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Your Radiator (engine cooler) worn out? » Read more about common malfunctions • Repair • Replacement manual
The radiator is a critical component of the cooling circuit, responsible for maintaining the engine temperature at constant level and preventing damage through overheating. Driving around with a defective radiator means risking heavy damage to the engine. Therefore this spare part must be replaced as soon as possible.
The radiator in an overview:
Where is this component situated?
- Right up front in the engine compartment behind the fan and the radiator grille
How does it function?
- At the inlet, the coolant heated by the engine is pumped in.
- It flows through meandering pipes in a network of cooling ribs.
- Depending on type, a cross-flow or a down draft of cold air is blown over the cooling ribs.
- On the outlet side the cooled coolant leaves the radiator, flowing into the next component of the cooling circuit.
What happens in case of defect?
- When the radiator is leaking, it loses coolant. Other factors can impair its functioning as well. The result is an imminent overheating of the engine, which can in extreme cases lead to total damage.
- Causes for defects can be of mechanical or chemical nature.
- Gradually dissolution of joining connections leads to leakages.
- Mechanical stress causes holes in cooling ribs and piping.
- Chemical deposits (lime scale) cause a declining cooling performance.
- Rust can destroy the surface and cause holes.
To the garage or DIY replacement?
- In most cases the radiator can be replaced by a layman without any problem. Just a few steps, a wrench for the piping and a screwdriver are necessary for this repair.
Tips for radiator replacement:
- 1. Start by pulling out the fan plugs.
2. Then disconnect the water hoses (pipes). Collect the draining coolant in a bowl.
3. Loosen the screws of the air baffle plate, lever out the upper bracket and carefully remove the radiator. Installing the spare part, act in the reverse order.
4. After installation of a new radiator, the system must be vented. Unscrew the expansion tank and start the engine. Turn on the heat and ventilation full-blast and wait until the large cooling circuit opens. Meanwhile check connections if they are properly sealed.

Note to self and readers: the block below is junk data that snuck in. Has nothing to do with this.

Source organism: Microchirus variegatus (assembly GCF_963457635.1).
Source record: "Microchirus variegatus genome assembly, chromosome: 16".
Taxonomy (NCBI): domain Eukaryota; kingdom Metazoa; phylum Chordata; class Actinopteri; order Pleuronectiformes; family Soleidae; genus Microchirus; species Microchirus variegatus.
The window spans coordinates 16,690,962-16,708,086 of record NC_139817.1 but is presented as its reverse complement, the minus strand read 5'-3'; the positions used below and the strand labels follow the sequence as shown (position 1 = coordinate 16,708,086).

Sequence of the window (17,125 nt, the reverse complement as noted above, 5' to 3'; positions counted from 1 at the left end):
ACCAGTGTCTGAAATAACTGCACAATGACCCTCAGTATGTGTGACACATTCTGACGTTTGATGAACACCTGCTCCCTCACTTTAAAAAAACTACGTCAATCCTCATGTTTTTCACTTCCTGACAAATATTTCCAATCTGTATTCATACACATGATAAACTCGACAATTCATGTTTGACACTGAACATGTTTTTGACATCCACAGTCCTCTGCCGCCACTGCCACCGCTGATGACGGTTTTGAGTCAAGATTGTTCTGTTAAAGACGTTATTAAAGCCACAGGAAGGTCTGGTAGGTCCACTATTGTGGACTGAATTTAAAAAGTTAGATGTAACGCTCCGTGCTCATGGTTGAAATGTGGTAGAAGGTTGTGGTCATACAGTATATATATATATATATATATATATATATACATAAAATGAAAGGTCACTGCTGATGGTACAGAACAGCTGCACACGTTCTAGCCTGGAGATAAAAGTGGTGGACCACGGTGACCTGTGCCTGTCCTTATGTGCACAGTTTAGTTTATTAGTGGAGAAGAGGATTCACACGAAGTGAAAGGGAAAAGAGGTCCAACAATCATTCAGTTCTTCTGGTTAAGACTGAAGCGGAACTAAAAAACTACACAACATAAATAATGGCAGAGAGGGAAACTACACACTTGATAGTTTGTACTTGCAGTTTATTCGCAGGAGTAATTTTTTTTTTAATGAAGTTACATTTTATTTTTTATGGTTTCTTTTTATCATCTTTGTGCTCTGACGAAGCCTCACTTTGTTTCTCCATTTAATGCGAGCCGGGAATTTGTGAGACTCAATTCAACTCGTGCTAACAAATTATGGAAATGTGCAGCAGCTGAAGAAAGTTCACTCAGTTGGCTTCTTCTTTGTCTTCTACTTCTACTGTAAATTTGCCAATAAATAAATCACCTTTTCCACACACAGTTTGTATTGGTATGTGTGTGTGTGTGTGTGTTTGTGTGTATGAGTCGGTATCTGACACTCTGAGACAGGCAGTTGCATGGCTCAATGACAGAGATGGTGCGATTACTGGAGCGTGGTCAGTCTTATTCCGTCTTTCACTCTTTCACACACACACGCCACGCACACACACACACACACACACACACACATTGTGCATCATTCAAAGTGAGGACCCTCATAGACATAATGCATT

Differences between spare parts
Nowadays three different radiators are used more or less frequently. The cheapest and most frequently used is the brass radiator. Lead-soldered, flat pipes and curved slats are soldered together. The amount of flat pipes is determined by the height of the component. These radiators are rather heavy and large and have an acceptable cooling performance at most. In composite radiators, pipes are oval and the ribs are inserted or stamped on. Connections are made by extension and addition. This radiator involves more work, but carries less material, saving weight. The cooling performance is a fraction better than the brass variant. More expensive cars generally have an aluminium radiator which can be purchased as a spare part for older cars as well. This type only brings advantages: especially the 15% lower weight, but also the higher temperature resistance up to 650ᵒC as well as a natural protection against corrosion and chemical degradation. The only disadvantage is the relatively high price.
Avoiding damage: the right coolant and anti-freeze
Use of the right coolant and anti-freeze is important as only this offers adequate protection against corrosion and lime scale. The right agent for your radiator can be identified by the colour of the coolant or the data in your car manual. Blue and green agents contain silicates; red-coloured agents are silicate-free and specifically used for aluminium radiators. The blue agent can replace the blue agent in emergencies. Red and blue or red and green should however never be mixed.
What are the costs?
Mainly corrosion and lime scale affect your radiator and therefore a high chemical resistance guarantees a long life span. For aluminium radiators this is several decennia, whereas cheaper brass radiators already start to rust after several years. You can obtain these for less than 100 EUR (c. £90), although their life span will be correspondingly short. High-quality products can cost up to 300 EUR (c. £270). Those who regularly spend time on the motorway shouldn't be too thrifty and value quality instead. In our shop you find OEM-quality spare parts at considerably lower prices and if you make use of daily offers and price reductions, you can save a lot of money.